Senior Belgian politicians have brokered a deal seen as a first step towards ending months of deadlock between Dutch- and French-speakers.
Mr Verhofstadt lost elections in June but stayed on as caretaker
The plan is to transfer some minor powers to the regions - though the devolution is less than the Dutch-speaking parties were demanding.
"We finally have an agreement," said Elio de Rupo, a French-speaking Socialist, after the overnight talks.
There have been fears that Belgium could split along linguistic lines.
Belgium's Flemish Christian Democrats, led by Yves Leterme, came top in elections last June, but were unable to form a government amid bickering between the Dutch- and French-speaking parties.
No single party bridges the linguistic and geographic gulf between Dutch-speaking Flanders and French-speaking Wallonia.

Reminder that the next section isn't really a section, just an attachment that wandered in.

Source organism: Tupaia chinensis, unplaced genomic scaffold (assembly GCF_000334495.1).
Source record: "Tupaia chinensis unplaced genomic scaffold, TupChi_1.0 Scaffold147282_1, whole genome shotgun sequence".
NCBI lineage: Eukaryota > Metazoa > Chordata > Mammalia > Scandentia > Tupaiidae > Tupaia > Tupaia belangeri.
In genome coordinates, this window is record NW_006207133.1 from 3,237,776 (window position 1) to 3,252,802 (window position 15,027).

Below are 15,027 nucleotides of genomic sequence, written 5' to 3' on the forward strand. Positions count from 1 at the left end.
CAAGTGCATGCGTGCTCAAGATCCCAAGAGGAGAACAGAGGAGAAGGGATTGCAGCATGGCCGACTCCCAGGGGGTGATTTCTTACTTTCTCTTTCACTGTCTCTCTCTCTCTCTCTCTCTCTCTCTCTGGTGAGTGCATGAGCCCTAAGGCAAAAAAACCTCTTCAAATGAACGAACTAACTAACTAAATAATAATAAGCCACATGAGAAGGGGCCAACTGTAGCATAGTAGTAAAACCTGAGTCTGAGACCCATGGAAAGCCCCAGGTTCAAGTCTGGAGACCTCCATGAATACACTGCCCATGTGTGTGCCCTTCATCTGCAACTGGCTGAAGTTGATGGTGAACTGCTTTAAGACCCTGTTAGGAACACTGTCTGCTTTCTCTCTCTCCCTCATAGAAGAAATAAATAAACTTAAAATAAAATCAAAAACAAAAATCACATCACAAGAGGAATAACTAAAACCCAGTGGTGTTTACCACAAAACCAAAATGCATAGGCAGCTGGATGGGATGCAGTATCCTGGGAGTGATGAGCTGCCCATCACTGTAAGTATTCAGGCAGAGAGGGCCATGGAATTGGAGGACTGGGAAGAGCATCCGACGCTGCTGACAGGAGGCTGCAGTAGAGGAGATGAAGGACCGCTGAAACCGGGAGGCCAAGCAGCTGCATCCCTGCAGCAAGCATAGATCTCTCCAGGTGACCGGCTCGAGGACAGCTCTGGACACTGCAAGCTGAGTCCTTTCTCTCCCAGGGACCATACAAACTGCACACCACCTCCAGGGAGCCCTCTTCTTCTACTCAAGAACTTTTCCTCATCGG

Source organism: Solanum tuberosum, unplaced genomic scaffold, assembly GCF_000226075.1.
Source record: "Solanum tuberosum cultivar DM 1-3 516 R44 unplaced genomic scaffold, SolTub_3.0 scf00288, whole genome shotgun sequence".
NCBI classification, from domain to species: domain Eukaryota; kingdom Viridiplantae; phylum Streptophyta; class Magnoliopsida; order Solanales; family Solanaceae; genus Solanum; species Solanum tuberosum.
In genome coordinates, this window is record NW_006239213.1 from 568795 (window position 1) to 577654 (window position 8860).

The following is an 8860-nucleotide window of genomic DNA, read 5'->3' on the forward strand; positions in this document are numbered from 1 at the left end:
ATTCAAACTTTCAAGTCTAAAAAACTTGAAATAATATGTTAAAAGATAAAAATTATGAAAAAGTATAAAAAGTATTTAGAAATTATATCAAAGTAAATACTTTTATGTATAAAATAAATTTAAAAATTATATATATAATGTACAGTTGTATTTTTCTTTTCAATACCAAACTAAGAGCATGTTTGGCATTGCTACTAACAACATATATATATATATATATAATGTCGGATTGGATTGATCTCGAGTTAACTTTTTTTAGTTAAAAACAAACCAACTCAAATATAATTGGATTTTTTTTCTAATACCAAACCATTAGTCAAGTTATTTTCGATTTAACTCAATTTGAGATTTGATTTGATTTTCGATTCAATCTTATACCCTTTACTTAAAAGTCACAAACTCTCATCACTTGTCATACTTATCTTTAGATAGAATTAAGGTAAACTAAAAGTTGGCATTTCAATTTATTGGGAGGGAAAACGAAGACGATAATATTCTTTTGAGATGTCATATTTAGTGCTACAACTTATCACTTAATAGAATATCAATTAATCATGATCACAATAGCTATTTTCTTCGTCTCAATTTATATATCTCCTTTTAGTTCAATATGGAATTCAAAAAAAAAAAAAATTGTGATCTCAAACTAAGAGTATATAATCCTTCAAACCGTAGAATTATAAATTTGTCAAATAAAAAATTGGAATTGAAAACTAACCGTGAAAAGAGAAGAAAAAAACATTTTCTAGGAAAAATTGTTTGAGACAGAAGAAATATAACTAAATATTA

An interim government took charge in December, led by caretaker Prime Minister Guy Verhofstadt, who headed the outgoing coalition.
Monday's deal paves the way for him to hand over to Mr Leterme towards the end of March and for a 2008 budget to be finalised.
Mr Verhofstadt was among the eight elder statesmen who thrashed out the deal.
Some powers over industrial policy and housing are to be transferred from federal institutions to the regions, and talks on more significant devolution will continue.
Belgium's King Albert II had asked Mr Verhofstadt to form an interim government in December.